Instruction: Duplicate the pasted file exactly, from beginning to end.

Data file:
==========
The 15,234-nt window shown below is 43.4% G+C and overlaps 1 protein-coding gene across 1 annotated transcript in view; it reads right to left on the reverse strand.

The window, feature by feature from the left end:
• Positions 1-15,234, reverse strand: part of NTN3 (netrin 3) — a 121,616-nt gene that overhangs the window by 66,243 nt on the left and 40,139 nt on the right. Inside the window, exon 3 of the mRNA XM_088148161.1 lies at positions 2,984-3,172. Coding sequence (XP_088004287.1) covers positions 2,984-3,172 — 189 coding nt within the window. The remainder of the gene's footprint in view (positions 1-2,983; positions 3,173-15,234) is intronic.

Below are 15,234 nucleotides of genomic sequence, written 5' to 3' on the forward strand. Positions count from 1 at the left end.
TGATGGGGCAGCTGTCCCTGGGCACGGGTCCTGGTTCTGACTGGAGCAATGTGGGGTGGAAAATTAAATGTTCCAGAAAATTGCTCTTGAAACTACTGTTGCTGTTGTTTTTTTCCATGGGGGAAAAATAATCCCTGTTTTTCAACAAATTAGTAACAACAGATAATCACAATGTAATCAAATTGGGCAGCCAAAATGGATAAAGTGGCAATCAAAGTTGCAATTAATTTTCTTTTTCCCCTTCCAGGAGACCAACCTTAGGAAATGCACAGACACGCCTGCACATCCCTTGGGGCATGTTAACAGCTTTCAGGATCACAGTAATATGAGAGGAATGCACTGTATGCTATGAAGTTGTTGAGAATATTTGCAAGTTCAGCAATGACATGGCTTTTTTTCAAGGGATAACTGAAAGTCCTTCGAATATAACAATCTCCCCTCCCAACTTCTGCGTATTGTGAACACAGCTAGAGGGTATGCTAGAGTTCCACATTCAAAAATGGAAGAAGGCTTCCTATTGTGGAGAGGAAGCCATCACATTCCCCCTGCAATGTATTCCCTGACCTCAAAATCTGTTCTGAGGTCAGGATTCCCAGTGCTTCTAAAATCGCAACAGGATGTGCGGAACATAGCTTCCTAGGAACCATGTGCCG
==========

The 15,234-nt window shown below is 43.4% G+C and overlaps 1 protein-coding gene across 1 annotated transcript in view; it reads right to left on the reverse strand.

The window, feature by feature from the left end:
• Positions 1-15,234, reverse strand: part of NTN3 (netrin 3) — a 121,616-nt gene that overhangs the window by 66,243 nt on the left and 40,139 nt on the right. Inside the window, exon 3 of the mRNA XM_088148161.1 lies at positions 2,984-3,172. Coding sequence (XP_088004287.1) covers positions 2,984-3,172 — 189 coding nt within the window. The remainder of the gene's footprint in view (positions 1-2,983; positions 3,173-15,234) is intronic.

Below are 15,234 nucleotides of genomic sequence, written 5' to 3' on the forward strand. Positions count from 1 at the left end.
TGATGGGGCAGCTGTCCCTGGGCACGGGTCCTGGTTCTGACTGGAGCAATGTGGGGTGGAAAATTAAATGTTCCAGAAAATTGCTCTTGAAACTACTGTTGCTGTTGTTTTTTTCCATGGGGGAAAAATAATCCCTGTTTTTCAACAAATTAGTAACAACAGATAATCACAATGTAATCAAATTGGGCAGCCAAAATGGATAAAGTGGCAATCAAAGTTGCAATTAATTTTCTTTTTCCCCTTCCAGGAGACCAACCTTAGGAAATGCACAGACACGCCTGCACATCCCTTGGGGCATGTTAACAGCTTTCAGGATCACAGTAATATGAGAGGAATGCACTGTATGCTATGAAGTTGTTGAGAATATTTGCAAGTTCAGCAATGACATGGCTTTTTTTCAAGGGATAACTGAAAGTCCTTCGAATATAACAATCTCCCCTCCCAACTTCTGCGTATTGTGAACACAGCTAGAGGGTATGCTAGAGTTCCACATTCAAAAATGGAAGAAGGCTTCCTATTGTGGAGAGGAAGCCATCACATTCCCCCTGCAATGTATTCCCTGACCTCAAAATCTGTTCTGAGGTCAGGATTCCCAGTGCTTCTAAAATCGCAACAGGATGTGCGGAACATAGCTTCCTAGGAACCATGTGCCG